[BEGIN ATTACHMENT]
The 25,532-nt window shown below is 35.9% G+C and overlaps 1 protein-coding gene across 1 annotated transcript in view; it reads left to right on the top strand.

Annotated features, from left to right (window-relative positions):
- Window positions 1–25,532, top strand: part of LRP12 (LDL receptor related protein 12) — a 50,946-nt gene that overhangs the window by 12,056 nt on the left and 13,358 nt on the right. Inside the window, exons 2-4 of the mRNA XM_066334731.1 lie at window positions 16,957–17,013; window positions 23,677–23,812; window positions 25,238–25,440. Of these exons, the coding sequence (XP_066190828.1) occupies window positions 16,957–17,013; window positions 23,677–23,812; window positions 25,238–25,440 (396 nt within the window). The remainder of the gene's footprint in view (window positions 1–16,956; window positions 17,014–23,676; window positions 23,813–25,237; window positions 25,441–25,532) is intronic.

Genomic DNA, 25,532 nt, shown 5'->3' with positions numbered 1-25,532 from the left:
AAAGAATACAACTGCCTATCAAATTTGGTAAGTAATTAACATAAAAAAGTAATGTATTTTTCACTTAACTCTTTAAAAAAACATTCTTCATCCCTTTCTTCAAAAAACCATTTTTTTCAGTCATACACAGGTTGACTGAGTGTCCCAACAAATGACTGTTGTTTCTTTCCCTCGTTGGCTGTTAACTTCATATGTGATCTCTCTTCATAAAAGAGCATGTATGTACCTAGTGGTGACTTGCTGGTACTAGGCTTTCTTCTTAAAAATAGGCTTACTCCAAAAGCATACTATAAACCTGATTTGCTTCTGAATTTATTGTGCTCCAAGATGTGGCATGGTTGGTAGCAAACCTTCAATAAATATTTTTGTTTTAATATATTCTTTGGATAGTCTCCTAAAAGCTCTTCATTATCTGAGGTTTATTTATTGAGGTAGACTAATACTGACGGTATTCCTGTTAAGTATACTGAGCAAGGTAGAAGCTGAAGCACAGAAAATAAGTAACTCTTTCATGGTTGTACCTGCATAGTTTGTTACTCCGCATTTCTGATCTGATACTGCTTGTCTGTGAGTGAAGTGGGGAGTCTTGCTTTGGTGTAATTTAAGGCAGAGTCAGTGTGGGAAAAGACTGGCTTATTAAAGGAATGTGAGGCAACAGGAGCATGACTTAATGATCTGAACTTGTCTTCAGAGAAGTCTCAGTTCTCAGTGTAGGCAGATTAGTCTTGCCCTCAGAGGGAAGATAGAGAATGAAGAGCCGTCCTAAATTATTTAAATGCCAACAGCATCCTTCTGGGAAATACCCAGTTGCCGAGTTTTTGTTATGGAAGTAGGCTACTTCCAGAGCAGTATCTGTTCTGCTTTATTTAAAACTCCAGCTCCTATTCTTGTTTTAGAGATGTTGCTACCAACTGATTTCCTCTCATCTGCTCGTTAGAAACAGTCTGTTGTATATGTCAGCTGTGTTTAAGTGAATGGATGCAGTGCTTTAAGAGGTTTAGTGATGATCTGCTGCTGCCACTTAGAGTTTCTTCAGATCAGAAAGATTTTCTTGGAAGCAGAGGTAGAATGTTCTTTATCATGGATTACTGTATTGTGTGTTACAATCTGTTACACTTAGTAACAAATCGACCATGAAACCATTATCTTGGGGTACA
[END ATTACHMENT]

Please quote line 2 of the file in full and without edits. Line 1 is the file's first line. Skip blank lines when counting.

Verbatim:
Annotated features, from left to right (window-relative positions):